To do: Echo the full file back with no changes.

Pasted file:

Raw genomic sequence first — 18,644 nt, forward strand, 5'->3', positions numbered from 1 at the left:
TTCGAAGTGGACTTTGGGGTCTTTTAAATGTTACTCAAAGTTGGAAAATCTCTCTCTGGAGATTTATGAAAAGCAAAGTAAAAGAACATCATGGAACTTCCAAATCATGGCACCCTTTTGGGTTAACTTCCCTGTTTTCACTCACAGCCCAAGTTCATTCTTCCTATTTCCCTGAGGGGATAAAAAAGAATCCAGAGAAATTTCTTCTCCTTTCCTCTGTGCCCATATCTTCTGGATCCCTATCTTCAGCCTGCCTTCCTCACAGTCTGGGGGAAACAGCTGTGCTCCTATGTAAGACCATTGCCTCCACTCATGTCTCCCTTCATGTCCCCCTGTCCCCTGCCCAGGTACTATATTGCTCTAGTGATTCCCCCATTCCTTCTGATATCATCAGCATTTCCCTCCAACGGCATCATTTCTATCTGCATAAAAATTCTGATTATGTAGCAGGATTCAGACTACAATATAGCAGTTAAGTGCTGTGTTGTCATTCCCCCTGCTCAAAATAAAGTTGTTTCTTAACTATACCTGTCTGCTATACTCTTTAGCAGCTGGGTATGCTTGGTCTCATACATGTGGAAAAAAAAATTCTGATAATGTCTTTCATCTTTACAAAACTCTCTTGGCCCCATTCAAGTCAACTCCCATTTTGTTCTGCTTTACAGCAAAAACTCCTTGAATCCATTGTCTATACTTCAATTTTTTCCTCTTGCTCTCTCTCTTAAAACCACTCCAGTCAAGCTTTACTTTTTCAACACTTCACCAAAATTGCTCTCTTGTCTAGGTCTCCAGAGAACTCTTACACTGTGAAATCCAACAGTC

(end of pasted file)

Raw genomic sequence first — 18,644 nt, forward strand, 5'->3', positions numbered from 1 at the left:
TTCGAAGTGGACTTTGGGGTCTTTTAAATGTTACTCAAAGTTGGAAAATCTCTCTCTGGAGATTTATGAAAAGCAAAGTAAAAGAACATCATGGAACTTCCAAATCATGGCACCCTTTTGGGTTAACTTCCCTGTTTTCACTCACAGCCCAAGTTCATTCTTCCTATTTCCCTGAGGGGATAAAAAAGAATCCAGAGAAATTTCTTCTCCTTTCCTCTGTGCCCATATCTTCTGGATCCCTATCTTCAGCCTGCCTTCCTCACAGTCTGGGGGAAACAGCTGTGCTCCTATGTAAGACCATTGCCTCCACTCATGTCTCCCTTCATGTCCCCCTGTCCCCTGCCCAGGTACTATATTGCTCTAGTGATTCCCCCATTCCTTCTGATATCATCAGCATTTCCCTCCAACGGCATCATTTCTATCTGCATAAAAATTCTGATTATGTAGCAGGATTCAGACTACAATATAGCAGTTAAGTGCTGTGTTGTCATTCCCCCTGCTCAAAATAAAGTTGTTTCTTAACTATACCTGTCTGCTATACTCTTTAGCAGCTGGGTATGCTTGGTCTCATACATGTGGAAAAAAAAATTCTGATAATGTCTTTCATCTTTACAAAACTCTCTTGGCCCCATTCAAGTCAACTCCCATTTTGTTCTGCTTTACAGCAAAAACTCCTTGAATCCATTGTCTATACTTCAATTTTTTCCTCTTGCTCTCTCTCTTAAAACCACTCCAGTCAAGCTTTACTTTTTCAACACTTCACCAAAATTGCTCTCTTGTCTAGGTCTCCAGAGAACTCTTACACTGTGAAATCCAACAGTC